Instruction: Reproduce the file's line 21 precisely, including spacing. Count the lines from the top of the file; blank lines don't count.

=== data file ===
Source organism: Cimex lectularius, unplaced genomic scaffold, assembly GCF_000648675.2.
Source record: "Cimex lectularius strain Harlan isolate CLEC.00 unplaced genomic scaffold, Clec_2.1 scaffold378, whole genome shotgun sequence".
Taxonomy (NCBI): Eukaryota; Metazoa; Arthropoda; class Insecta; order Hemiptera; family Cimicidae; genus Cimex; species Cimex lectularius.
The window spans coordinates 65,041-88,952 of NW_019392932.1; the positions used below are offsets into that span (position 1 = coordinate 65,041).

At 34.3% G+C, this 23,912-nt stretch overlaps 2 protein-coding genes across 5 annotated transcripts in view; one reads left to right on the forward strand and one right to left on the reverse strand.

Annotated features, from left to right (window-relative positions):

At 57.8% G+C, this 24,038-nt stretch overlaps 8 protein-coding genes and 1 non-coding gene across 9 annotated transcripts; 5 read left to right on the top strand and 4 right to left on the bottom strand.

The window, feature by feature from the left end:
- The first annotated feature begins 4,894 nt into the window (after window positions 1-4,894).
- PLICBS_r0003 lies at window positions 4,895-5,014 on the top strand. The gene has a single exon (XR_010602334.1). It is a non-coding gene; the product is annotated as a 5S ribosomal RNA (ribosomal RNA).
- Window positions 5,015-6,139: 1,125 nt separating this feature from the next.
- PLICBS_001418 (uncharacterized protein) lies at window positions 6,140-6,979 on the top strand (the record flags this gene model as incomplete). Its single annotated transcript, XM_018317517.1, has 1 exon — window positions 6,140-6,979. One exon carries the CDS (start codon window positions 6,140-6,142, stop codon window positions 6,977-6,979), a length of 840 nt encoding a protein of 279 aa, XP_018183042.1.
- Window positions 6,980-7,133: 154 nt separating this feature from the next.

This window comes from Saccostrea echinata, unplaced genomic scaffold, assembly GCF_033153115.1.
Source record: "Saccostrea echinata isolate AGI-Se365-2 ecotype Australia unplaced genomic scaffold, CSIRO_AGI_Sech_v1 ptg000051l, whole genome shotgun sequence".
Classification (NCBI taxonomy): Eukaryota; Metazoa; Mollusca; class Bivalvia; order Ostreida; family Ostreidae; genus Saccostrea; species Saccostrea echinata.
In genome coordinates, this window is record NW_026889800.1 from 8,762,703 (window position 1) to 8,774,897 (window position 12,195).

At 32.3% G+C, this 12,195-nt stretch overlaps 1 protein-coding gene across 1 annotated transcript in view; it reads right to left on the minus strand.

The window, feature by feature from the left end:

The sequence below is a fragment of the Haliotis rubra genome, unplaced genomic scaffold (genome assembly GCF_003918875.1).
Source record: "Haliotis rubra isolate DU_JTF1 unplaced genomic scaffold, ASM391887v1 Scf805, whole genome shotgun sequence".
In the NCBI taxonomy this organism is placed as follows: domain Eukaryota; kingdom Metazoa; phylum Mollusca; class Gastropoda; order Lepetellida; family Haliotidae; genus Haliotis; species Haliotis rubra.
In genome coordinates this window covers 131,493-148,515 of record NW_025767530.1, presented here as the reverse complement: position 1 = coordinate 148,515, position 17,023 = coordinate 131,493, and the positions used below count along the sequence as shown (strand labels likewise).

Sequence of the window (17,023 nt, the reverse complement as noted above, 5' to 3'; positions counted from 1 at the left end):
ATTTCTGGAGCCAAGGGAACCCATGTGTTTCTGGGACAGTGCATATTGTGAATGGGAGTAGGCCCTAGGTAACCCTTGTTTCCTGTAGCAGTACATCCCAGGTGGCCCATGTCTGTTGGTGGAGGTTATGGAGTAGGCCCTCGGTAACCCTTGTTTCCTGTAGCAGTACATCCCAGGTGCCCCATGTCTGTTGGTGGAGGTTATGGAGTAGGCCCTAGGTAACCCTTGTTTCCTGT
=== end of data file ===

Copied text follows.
Source record: "Haliotis rubra isolate DU_JTF1 unplaced genomic scaffold, ASM391887v1 Scf805, whole genome shotgun sequence".